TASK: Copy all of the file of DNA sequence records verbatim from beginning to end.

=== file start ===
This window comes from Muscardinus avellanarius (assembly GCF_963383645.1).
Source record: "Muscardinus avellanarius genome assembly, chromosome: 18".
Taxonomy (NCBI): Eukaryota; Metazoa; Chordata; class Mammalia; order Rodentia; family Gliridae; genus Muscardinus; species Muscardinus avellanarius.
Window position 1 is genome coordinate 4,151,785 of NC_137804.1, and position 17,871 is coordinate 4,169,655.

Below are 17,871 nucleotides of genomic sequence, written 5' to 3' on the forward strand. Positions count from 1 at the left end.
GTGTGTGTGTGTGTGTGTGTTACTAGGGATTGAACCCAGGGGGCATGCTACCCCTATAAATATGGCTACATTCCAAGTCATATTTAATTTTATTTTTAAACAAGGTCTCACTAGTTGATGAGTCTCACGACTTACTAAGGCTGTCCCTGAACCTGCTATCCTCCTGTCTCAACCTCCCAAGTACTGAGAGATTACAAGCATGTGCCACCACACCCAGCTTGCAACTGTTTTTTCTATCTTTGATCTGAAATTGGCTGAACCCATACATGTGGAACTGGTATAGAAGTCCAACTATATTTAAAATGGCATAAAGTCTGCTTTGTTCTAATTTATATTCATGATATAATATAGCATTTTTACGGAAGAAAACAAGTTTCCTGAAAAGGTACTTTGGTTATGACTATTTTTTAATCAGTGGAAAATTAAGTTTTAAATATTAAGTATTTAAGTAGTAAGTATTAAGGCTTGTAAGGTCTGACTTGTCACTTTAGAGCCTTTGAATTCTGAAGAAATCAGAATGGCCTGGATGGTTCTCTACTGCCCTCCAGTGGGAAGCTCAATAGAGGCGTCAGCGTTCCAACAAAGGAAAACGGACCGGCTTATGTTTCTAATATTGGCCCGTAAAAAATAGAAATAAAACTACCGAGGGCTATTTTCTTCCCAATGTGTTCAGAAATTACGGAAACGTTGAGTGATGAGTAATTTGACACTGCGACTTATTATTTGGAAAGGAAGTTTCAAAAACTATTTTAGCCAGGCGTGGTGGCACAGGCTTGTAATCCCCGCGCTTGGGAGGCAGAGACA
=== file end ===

This window comes from Muscardinus avellanarius (assembly GCF_963383645.1).
Source record: "Muscardinus avellanarius genome assembly, chromosome: 18".
Taxonomy (NCBI): Eukaryota; Metazoa; Chordata; class Mammalia; order Rodentia; family Gliridae; genus Muscardinus; species Muscardinus avellanarius.
Window position 1 is genome coordinate 4,151,785 of NC_137804.1, and position 17,871 is coordinate 4,169,655.

Below are 17,871 nucleotides of genomic sequence, written 5' to 3' on the forward strand. Positions count from 1 at the left end.
GTGTGTGTGTGTGTGTGTGTTACTAGGGATTGAACCCAGGGGGCATGCTACCCCTATAAATATGGCTACATTCCAAGTCATATTTAATTTTATTTTTAAACAAGGTCTCACTAGTTGATGAGTCTCACGACTTACTAAGGCTGTCCCTGAACCTGCTATCCTCCTGTCTCAACCTCCCAAGTACTGAGAGATTACAAGCATGTGCCACCACACCCAGCTTGCAACTGTTTTTTCTATCTTTGATCTGAAATTGGCTGAACCCATACATGTGGAACTGGTATAGAAGTCCAACTATATTTAAAATGGCATAAAGTCTGCTTTGTTCTAATTTATATTCATGATATAATATAGCATTTTTACGGAAGAAAACAAGTTTCCTGAAAAGGTACTTTGGTTATGACTATTTTTTAATCAGTGGAAAATTAAGTTTTAAATATTAAGTATTTAAGTAGTAAGTATTAAGGCTTGTAAGGTCTGACTTGTCACTTTAGAGCCTTTGAATTCTGAAGAAATCAGAATGGCCTGGATGGTTCTCTACTGCCCTCCAGTGGGAAGCTCAATAGAGGCGTCAGCGTTCCAACAAAGGAAAACGGACCGGCTTATGTTTCTAATATTGGCCCGTAAAAAATAGAAATAAAACTACCGAGGGCTATTTTCTTCCCAATGTGTTCAGAAATTACGGAAACGTTGAGTGATGAGTAATTTGACACTGCGACTTATTATTTGGAAAGGAAGTTTCAAAAACTATTTTAGCCAGGCGTGGTGGCACAGGCTTGTAATCCCCGCGCTTGGGAGGCAGAGACA